A French-Mediterranean Home Meets Modern Living in Texas Hill Country

Architectural lines from the South of France translate beautifully in Texas hill country.

Wander through cut-stone archways and under massive old wood beams. Pause to take in a lifetime's worth of collected pieces—furnishings, art, objects. Pass through intricately hand-carved doors to a stone-tiled patio where azure water laps near gently swaying fan palms. Absorb the best of old-world Mediterranean beauty—half a world away in the hills near Austin.

exterior stone house driveway tile roof
Dror Baldinger

"The homeowner, Sharon Michie, is an avid traveler, and this home is inspired by her experiences and the places she's fallen in love with in France and Spain," architect Ryan Street says. "The scale and proportions are all drawn from what you'd expect in a Mediterranean hill town. But this is also Texas. It wouldn't work to copy a home on the Mediterranean coast and plop it down in Austin."

Instead, Street began with a vision of honestly raising a new home on Texas soil. "It's always about how a house lays out on a piece of property," he says. "I respond to what's there. Here, that meant working around existing old oak trees and the hilly setting so the house feels like it belongs to the land."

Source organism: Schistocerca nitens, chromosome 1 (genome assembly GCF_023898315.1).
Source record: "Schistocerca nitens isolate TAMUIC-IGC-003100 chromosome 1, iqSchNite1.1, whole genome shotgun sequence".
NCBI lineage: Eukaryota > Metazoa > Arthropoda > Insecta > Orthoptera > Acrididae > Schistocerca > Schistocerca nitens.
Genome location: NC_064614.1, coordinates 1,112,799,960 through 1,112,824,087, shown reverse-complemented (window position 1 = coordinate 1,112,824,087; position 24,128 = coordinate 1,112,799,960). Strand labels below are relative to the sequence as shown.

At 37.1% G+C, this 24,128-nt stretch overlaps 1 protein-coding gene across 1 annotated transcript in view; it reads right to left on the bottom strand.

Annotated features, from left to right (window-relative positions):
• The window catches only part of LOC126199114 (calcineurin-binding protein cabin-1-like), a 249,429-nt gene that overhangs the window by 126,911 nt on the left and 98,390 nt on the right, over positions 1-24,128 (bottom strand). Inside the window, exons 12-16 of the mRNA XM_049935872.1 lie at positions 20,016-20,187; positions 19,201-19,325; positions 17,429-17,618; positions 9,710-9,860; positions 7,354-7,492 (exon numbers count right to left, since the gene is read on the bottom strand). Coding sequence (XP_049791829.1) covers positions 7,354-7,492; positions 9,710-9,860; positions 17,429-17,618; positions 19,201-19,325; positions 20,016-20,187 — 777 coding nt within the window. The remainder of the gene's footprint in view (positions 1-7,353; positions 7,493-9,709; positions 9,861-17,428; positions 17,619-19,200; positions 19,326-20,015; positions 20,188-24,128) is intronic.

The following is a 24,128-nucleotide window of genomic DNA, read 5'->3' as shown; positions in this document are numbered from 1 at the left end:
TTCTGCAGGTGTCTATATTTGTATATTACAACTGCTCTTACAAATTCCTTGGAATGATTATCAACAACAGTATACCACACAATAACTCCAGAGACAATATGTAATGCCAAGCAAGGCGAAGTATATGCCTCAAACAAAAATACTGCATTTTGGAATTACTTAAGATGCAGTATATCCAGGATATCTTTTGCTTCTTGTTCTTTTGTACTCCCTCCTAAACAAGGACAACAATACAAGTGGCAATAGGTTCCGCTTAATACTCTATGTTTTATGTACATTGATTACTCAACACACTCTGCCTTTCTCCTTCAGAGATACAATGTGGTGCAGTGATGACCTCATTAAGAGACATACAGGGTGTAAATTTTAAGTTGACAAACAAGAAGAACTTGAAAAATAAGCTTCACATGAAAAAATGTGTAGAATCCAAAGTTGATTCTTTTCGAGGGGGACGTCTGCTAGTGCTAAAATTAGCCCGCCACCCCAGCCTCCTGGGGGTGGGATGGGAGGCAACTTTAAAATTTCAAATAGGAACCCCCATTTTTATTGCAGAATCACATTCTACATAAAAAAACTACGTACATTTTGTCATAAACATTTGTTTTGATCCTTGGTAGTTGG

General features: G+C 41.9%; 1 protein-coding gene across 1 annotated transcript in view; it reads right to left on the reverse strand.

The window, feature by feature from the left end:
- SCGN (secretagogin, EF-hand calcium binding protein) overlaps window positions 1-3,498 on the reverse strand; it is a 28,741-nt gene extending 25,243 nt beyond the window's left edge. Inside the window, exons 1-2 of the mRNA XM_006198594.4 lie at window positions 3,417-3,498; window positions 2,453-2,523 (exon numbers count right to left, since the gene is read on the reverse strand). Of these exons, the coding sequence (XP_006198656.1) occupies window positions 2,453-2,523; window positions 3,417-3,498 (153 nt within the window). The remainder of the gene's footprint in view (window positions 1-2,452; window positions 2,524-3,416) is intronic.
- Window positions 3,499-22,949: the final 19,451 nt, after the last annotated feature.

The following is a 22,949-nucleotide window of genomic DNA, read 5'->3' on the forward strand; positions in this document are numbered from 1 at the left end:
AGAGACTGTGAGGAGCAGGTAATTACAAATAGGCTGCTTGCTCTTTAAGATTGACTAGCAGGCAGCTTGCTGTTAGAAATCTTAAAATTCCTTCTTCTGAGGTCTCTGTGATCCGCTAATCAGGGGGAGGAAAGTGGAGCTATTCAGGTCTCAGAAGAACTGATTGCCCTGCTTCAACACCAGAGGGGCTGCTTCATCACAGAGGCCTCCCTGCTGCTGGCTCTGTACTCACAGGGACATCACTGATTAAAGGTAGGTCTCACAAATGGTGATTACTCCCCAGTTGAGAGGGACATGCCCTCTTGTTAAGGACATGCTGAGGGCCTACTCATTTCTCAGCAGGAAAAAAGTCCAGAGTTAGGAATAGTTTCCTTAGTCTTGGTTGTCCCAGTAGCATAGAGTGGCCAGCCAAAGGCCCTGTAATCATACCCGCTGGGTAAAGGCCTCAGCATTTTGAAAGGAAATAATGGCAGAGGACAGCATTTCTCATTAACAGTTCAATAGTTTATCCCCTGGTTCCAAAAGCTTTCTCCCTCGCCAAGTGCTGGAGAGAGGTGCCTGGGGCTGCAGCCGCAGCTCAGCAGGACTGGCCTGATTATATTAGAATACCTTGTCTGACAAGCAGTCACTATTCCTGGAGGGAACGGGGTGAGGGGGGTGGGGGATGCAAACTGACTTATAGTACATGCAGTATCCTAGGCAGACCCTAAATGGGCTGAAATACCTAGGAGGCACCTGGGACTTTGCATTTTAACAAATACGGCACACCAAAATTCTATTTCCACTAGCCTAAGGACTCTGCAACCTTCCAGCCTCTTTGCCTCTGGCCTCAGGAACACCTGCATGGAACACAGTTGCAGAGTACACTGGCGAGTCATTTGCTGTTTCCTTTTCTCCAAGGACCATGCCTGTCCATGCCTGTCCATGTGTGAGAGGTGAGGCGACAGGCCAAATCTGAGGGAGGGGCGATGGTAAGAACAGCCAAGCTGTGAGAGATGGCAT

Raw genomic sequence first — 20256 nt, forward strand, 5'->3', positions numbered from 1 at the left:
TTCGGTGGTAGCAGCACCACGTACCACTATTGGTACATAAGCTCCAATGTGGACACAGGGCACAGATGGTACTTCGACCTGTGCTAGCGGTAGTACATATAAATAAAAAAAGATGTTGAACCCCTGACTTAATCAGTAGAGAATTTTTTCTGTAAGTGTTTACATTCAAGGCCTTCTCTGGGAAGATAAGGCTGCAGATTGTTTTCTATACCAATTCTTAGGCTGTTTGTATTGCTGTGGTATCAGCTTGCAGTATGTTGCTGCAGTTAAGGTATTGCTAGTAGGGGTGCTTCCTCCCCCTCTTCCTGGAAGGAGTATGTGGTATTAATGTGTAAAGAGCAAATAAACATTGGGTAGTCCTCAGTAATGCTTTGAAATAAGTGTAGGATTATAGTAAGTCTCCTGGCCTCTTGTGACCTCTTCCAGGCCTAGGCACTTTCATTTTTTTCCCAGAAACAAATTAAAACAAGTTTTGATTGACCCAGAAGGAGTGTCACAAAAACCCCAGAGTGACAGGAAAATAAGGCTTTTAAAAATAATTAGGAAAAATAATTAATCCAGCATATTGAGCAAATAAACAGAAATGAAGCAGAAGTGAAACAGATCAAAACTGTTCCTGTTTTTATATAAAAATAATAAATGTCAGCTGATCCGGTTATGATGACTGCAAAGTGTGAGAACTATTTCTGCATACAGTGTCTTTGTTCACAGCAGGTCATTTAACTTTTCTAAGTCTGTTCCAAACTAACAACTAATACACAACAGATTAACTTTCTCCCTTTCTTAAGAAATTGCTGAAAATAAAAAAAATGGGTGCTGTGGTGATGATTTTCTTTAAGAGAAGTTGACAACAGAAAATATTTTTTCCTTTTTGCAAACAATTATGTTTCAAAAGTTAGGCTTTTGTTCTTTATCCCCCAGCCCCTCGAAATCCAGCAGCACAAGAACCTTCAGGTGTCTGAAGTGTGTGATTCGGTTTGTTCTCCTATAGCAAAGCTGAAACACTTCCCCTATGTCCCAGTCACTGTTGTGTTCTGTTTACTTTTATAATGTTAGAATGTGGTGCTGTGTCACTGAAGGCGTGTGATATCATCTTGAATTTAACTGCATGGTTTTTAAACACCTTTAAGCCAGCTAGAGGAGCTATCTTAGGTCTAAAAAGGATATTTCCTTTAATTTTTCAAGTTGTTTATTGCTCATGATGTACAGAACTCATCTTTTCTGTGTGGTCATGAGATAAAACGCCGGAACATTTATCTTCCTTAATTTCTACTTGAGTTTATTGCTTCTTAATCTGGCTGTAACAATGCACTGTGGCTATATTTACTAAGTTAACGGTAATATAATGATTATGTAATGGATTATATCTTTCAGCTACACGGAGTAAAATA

ornate stone entryway tile roof
Dror Baldinger

Street created a home featuring an evolved take on Mediterranean architecture that works in the modern world.

open stone patio water views
Dror Baldinger

"Ryan designed the most beautiful keystone archways—the perfect frames for views," Sharon says. Cozy chairs and a limestone fireplace encourage lingering on the covered patio.

The footprint rambles along like a little village in the hills of Europe with expansive windows and glass doors opening to bucolic views. "It's really like we were creating a garden with a home in it," Street says. "Each room connects with the outdoors."

interior stone house large window bench
Dror Baldinger

Modern steel windows contrast old beams and rough-hewn stone walls in the entry.

The architect's approach nods to old-world construction—the house feels like it could have been built when there was no electrical lighting or air-conditioning—while it also speaks to the present-day desire for a home that welcomes abundant sunshine and fresh breezes.

"It's about understanding why old homes were built the way they were," Street says. "The key is not copying Mediterranean architecture because we love it but to understand why the things we love are the way they are. Natural light and ventilation were important then, and they're important now."

ornate stone hallway red runner rug
Dror Baldinger

Reclaimed doors, antique furnishings, art pieces, and a lively patterned rug bring warmth to a passageway defined by a groin-vault ceiling and graceful archways.

stone living room wood beam ceiling
Dror Baldinger

"I wanted to create an environment that encourages you to relax and stay a while," Sharon says of the living room. "Ryan provided a classic backdrop of stone walls, antique French limestone fireplace surrounds, and Venetian plaster that makes any style of furnishings feel perfect and welcoming."